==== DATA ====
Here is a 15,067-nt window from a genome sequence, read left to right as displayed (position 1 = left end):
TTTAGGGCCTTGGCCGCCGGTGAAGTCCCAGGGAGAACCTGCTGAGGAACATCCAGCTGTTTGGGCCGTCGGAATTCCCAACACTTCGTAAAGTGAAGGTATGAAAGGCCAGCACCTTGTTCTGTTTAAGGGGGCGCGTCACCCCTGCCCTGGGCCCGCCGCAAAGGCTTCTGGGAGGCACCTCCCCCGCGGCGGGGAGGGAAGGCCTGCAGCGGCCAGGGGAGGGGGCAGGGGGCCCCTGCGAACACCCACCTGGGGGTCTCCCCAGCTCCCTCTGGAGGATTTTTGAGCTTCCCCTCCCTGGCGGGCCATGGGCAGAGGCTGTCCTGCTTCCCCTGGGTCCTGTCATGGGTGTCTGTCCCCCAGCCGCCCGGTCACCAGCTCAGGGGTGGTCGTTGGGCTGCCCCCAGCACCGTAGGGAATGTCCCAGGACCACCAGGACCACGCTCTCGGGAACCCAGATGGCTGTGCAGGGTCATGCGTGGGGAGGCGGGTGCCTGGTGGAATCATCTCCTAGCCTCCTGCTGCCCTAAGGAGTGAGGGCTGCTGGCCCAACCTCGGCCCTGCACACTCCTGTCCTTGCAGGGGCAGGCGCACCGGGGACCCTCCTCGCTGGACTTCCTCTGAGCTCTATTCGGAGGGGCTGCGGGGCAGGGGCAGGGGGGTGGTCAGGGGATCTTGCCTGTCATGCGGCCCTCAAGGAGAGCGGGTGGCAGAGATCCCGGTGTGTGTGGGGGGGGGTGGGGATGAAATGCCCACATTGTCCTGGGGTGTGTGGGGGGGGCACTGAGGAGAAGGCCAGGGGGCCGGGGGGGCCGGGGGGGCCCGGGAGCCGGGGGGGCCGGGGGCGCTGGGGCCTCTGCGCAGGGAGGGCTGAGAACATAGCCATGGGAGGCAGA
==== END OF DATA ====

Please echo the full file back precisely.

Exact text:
Here is a 15,067-nt window from a genome sequence, read left to right as displayed (position 1 = left end):
TTTAGGGCCTTGGCCGCCGGTGAAGTCCCAGGGAGAACCTGCTGAGGAACATCCAGCTGTTTGGGCCGTCGGAATTCCCAACACTTCGTAAAGTGAAGGTATGAAAGGCCAGCACCTTGTTCTGTTTAAGGGGGCGCGTCACCCCTGCCCTGGGCCCGCCGCAAAGGCTTCTGGGAGGCACCTCCCCCGCGGCGGGGAGGGAAGGCCTGCAGCGGCCAGGGGAGGGGGCAGGGGGCCCCTGCGAACACCCACCTGGGGGTCTCCCCAGCTCCCTCTGGAGGATTTTTGAGCTTCCCCTCCCTGGCGGGCCATGGGCAGAGGCTGTCCTGCTTCCCCTGGGTCCTGTCATGGGTGTCTGTCCCCCAGCCGCCCGGTCACCAGCTCAGGGGTGGTCGTTGGGCTGCCCCCAGCACCGTAGGGAATGTCCCAGGACCACCAGGACCACGCTCTCGGGAACCCAGATGGCTGTGCAGGGTCATGCGTGGGGAGGCGGGTGCCTGGTGGAATCATCTCCTAGCCTCCTGCTGCCCTAAGGAGTGAGGGCTGCTGGCCCAACCTCGGCCCTGCACACTCCTGTCCTTGCAGGGGCAGGCGCACCGGGGACCCTCCTCGCTGGACTTCCTCTGAGCTCTATTCGGAGGGGCTGCGGGGCAGGGGCAGGGGGGTGGTCAGGGGATCTTGCCTGTCATGCGGCCCTCAAGGAGAGCGGGTGGCAGAGATCCCGGTGTGTGTGGGGGGGGGTGGGGATGAAATGCCCACATTGTCCTGGGGTGTGTGGGGGGGGCACTGAGGAGAAGGCCAGGGGGCCGGGGGGGCCGGGGGGGCCCGGGAGCCGGGGGGGCCGGGGGCGCTGGGGCCTCTGCGCAGGGAGGGCTGAGAACATAGCCATGGGAGGCAGA